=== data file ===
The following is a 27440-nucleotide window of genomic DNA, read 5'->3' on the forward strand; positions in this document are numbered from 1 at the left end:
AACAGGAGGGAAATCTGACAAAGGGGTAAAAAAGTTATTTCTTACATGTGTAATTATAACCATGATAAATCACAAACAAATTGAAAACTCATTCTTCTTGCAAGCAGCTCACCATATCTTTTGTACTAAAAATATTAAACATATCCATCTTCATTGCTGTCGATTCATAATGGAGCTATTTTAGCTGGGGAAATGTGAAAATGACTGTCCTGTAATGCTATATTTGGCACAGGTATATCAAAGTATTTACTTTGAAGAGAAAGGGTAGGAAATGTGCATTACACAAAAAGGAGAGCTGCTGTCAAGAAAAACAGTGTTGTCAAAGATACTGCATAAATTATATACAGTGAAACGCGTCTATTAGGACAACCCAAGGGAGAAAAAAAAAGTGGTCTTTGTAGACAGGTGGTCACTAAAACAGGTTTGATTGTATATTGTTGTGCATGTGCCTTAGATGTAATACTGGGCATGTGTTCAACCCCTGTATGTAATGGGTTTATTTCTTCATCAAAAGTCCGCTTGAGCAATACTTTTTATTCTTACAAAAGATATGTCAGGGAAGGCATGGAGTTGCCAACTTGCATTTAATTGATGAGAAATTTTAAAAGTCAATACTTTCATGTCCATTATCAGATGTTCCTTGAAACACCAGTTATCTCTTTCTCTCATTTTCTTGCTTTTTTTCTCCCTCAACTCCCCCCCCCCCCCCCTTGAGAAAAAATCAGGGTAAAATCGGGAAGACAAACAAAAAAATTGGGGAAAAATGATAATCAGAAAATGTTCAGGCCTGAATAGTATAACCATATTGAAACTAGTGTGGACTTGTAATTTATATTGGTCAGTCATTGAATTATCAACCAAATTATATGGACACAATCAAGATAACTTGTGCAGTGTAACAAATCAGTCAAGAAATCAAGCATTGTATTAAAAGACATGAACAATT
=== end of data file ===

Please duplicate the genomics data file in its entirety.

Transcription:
The following is a 27440-nucleotide window of genomic DNA, read 5'->3' on the forward strand; positions in this document are numbered from 1 at the left end:
AACAGGAGGGAAATCTGACAAAGGGGTAAAAAAGTTATTTCTTACATGTGTAATTATAACCATGATAAATCACAAACAAATTGAAAACTCATTCTTCTTGCAAGCAGCTCACCATATCTTTTGTACTAAAAATATTAAACATATCCATCTTCATTGCTGTCGATTCATAATGGAGCTATTTTAGCTGGGGAAATGTGAAAATGACTGTCCTGTAATGCTATATTTGGCACAGGTATATCAAAGTATTTACTTTGAAGAGAAAGGGTAGGAAATGTGCATTACACAAAAAGGAGAGCTGCTGTCAAGAAAAACAGTGTTGTCAAAGATACTGCATAAATTATATACAGTGAAACGCGTCTATTAGGACAACCCAAGGGAGAAAAAAAAAGTGGTCTTTGTAGACAGGTGGTCACTAAAACAGGTTTGATTGTATATTGTTGTGCATGTGCCTTAGATGTAATACTGGGCATGTGTTCAACCCCTGTATGTAATGGGTTTATTTCTTCATCAAAAGTCCGCTTGAGCAATACTTTTTATTCTTACAAAAGATATGTCAGGGAAGGCATGGAGTTGCCAACTTGCATTTAATTGATGAGAAATTTTAAAAGTCAATACTTTCATGTCCATTATCAGATGTTCCTTGAAACACCAGTTATCTCTTTCTCTCATTTTCTTGCTTTTTTTCTCCCTCAACTCCCCCCCCCCCCCCCTTGAGAAAAAATCAGGGTAAAATCGGGAAGACAAACAAAAAAATTGGGGAAAAATGATAATCAGAAAATGTTCAGGCCTGAATAGTATAACCATATTGAAACTAGTGTGGACTTGTAATTTATATTGGTCAGTCATTGAATTATCAACCAAATTATATGGACACAATCAAGATAACTTGTGCAGTGTAACAAATCAGTCAAGAAATCAAGCATTGTATTAAAAGACATGAACAATT